That growth has now plateaued completely, at least as far as traditional channels are concerned. Luxury brands are seeing great success in outlet malls, though. The majority of brands are reporting same-store sales increases of 30% – 40%.

Since it’s unlikely that the economy will return to pre-2008 levels anytime soon, the popularity of outlet malls is sure to grow.

Speaking at the FNB Franchising Leadership Summit towards the end of 2015, Pareto Limited CEO Marius Muller stated that he believed outlet malls will make their way to South African shores as well. In fact, we’re already seeing small-scale outlet malls being established locally.

Food, friends and fun

As people spend less time at shopping malls, restaurants are becoming crucial to increasing the time shoppers spend hanging around. More than ever, people love spending time at trendy restaurants, eating delicious food.

One need only examine the popularity of a restaurant franchise such as Tasha’s and a casual-dining operation such as RocoMama’s.

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In order to capitalise on this, malls are being forced to rethink their food courts. Cheap and quick food is no longer good enough. While fast-food businesses remain important within the mall context, sit-down restaurants that offer a relaxing environment are equally important. Shoppers no longer simply want to eat on the run – they want a place where they can meet up with friends, have fun and eat good food.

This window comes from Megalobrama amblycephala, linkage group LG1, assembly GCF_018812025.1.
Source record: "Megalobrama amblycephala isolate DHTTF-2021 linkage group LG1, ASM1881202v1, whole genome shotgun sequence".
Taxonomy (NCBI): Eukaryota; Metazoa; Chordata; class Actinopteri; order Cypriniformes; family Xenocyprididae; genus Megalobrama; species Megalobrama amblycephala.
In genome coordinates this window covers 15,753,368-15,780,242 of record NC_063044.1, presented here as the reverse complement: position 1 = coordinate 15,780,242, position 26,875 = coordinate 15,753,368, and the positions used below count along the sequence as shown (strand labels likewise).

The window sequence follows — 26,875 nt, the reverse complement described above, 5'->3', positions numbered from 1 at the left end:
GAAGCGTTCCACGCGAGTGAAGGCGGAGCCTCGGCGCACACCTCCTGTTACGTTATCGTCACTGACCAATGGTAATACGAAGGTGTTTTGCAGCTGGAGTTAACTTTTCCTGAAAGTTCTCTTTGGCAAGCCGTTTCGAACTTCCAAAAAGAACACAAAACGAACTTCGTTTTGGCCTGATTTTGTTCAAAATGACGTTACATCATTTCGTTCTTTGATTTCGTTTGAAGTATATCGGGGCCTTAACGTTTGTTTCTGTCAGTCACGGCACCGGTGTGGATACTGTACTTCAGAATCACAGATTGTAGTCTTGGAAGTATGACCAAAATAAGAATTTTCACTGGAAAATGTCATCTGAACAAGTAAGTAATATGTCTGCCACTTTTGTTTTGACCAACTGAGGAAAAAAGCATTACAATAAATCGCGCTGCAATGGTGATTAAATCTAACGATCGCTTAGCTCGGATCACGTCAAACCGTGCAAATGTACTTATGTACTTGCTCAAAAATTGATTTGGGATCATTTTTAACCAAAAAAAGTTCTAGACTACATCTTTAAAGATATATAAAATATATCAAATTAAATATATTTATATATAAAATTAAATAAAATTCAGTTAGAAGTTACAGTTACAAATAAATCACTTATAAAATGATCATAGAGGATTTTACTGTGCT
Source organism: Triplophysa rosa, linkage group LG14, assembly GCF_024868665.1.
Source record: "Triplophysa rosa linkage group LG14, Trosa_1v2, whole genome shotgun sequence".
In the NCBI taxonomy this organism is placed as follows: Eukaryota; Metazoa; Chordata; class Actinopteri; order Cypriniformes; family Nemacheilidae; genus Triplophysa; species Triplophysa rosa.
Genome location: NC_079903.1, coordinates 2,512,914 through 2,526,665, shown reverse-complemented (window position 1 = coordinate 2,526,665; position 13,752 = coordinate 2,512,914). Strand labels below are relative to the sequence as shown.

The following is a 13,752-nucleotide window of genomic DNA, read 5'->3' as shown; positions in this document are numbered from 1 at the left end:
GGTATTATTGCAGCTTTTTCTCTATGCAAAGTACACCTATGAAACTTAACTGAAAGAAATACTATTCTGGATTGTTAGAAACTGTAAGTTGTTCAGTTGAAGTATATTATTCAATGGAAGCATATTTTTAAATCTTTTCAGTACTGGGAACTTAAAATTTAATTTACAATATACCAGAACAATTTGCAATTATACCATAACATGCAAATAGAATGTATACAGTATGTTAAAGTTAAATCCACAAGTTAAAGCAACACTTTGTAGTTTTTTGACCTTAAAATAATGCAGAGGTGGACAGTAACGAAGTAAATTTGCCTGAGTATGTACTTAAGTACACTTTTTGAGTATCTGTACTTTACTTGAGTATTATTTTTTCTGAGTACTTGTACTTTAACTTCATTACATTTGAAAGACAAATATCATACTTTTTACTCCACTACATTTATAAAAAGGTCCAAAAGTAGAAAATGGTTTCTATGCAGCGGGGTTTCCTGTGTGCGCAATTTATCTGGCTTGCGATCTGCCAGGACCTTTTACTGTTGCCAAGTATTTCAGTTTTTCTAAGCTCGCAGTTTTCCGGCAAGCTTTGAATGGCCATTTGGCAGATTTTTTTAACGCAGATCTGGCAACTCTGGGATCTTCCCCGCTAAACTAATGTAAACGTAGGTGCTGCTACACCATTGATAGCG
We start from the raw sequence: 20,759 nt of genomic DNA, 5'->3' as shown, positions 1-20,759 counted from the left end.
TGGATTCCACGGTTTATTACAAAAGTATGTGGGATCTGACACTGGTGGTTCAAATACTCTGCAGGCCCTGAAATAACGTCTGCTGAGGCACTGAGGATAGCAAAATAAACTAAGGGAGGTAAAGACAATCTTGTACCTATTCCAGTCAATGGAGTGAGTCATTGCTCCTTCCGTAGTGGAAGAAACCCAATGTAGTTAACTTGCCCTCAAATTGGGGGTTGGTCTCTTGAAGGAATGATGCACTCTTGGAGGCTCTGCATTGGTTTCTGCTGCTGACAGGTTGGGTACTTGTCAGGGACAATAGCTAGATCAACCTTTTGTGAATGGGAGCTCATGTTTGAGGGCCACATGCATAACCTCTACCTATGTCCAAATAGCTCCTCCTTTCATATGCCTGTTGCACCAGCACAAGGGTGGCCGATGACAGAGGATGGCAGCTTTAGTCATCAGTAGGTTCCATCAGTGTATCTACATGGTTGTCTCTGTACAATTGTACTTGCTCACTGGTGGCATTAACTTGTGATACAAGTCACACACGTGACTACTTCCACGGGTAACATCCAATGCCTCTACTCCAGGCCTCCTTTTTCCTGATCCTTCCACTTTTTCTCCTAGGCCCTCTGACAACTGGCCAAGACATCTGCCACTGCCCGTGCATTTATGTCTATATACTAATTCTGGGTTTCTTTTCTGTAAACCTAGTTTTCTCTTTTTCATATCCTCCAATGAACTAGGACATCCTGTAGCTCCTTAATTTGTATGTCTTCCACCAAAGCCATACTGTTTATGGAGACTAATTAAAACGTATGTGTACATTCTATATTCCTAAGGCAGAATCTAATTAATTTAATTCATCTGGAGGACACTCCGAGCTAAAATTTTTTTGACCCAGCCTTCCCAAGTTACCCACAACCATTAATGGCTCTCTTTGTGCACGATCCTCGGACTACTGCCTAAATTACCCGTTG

Redesigning the shopping mall


And what about traditional shopping malls? Muller, whose Pareto Limited is responsible for large and successful local malls such as Cresta, Sandton City, Menlyn Park and The Pavilion, sees the food court as crucial to the long-term survival of the traditional mall.

“People aren’t really spending less money at malls,” said Muller at the summit. “But they are spending less time there, and they are visiting less frequently.

“In order to ensure that people spend more time in malls, we need to focus on the food areas. Food has become a huge focus for many people. People socialise by eating out at restaurants. Malls need to position themselves as great places to meet up with friends and enjoy a good meal.”

With this in mind, Pareto is currently busy upgrading the food courts of both Menlyn Park and Cresta.

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Muller also believes that the overall design of malls need to be simplified and toned down. For a while, just about every new mall was themed by giving it a Tuscan or other similar design. Now malls are being built (or refurbished) to look clean, open and very minimalist in nature.

“The design of the mall should not take attention away from the stores. The aim, ultimately, is to allow stores to attract customers, which is why malls should be simple in look and feel. The focus should always be on the stores and what they’re selling,” said Muller.